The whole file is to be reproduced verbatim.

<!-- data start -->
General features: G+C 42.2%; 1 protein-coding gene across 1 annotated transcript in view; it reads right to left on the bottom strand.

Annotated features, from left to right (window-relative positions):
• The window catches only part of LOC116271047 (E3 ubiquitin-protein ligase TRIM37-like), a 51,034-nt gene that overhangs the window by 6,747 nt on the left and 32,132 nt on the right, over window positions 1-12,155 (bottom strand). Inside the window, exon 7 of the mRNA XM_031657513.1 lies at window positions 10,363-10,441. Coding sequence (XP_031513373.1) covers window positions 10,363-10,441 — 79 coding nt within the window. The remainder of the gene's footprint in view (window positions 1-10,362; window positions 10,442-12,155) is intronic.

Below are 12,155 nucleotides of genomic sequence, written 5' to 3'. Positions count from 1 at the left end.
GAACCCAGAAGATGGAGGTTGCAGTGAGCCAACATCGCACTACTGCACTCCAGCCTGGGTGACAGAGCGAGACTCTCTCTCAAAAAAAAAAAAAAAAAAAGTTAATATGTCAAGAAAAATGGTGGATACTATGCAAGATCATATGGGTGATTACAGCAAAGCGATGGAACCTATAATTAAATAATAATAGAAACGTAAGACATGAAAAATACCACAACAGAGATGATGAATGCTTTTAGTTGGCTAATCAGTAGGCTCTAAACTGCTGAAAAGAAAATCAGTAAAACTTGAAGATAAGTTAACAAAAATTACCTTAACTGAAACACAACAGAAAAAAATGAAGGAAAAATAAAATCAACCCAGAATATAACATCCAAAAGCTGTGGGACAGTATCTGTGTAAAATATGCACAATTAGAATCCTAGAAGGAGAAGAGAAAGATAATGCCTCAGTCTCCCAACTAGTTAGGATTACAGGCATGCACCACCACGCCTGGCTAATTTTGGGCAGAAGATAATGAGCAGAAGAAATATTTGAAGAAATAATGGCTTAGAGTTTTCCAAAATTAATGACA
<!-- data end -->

General features: G+C 42.2%; 1 protein-coding gene across 1 annotated transcript in view; it reads right to left on the bottom strand.

Annotated features, from left to right (window-relative positions):
• The window catches only part of LOC116271047 (E3 ubiquitin-protein ligase TRIM37-like), a 51,034-nt gene that overhangs the window by 6,747 nt on the left and 32,132 nt on the right, over window positions 1-12,155 (bottom strand). Inside the window, exon 7 of the mRNA XM_031657513.1 lies at window positions 10,363-10,441. Coding sequence (XP_031513373.1) covers window positions 10,363-10,441 — 79 coding nt within the window. The remainder of the gene's footprint in view (window positions 1-10,362; window positions 10,442-12,155) is intronic.

Below are 12,155 nucleotides of genomic sequence, written 5' to 3'. Positions count from 1 at the left end.
GAACCCAGAAGATGGAGGTTGCAGTGAGCCAACATCGCACTACTGCACTCCAGCCTGGGTGACAGAGCGAGACTCTCTCTCAAAAAAAAAAAAAAAAAAAGTTAATATGTCAAGAAAAATGGTGGATACTATGCAAGATCATATGGGTGATTACAGCAAAGCGATGGAACCTATAATTAAATAATAATAGAAACGTAAGACATGAAAAATACCACAACAGAGATGATGAATGCTTTTAGTTGGCTAATCAGTAGGCTCTAAACTGCTGAAAAGAAAATCAGTAAAACTTGAAGATAAGTTAACAAAAATTACCTTAACTGAAACACAACAGAAAAAAATGAAGGAAAAATAAAATCAACCCAGAATATAACATCCAAAAGCTGTGGGACAGTATCTGTGTAAAATATGCACAATTAGAATCCTAGAAGGAGAAGAGAAAGATAATGCCTCAGTCTCCCAACTAGTTAGGATTACAGGCATGCACCACCACGCCTGGCTAATTTTGGGCAGAAGATAATGAGCAGAAGAAATATTTGAAGAAATAATGGCTTAGAGTTTTCCAAAATTAATGACA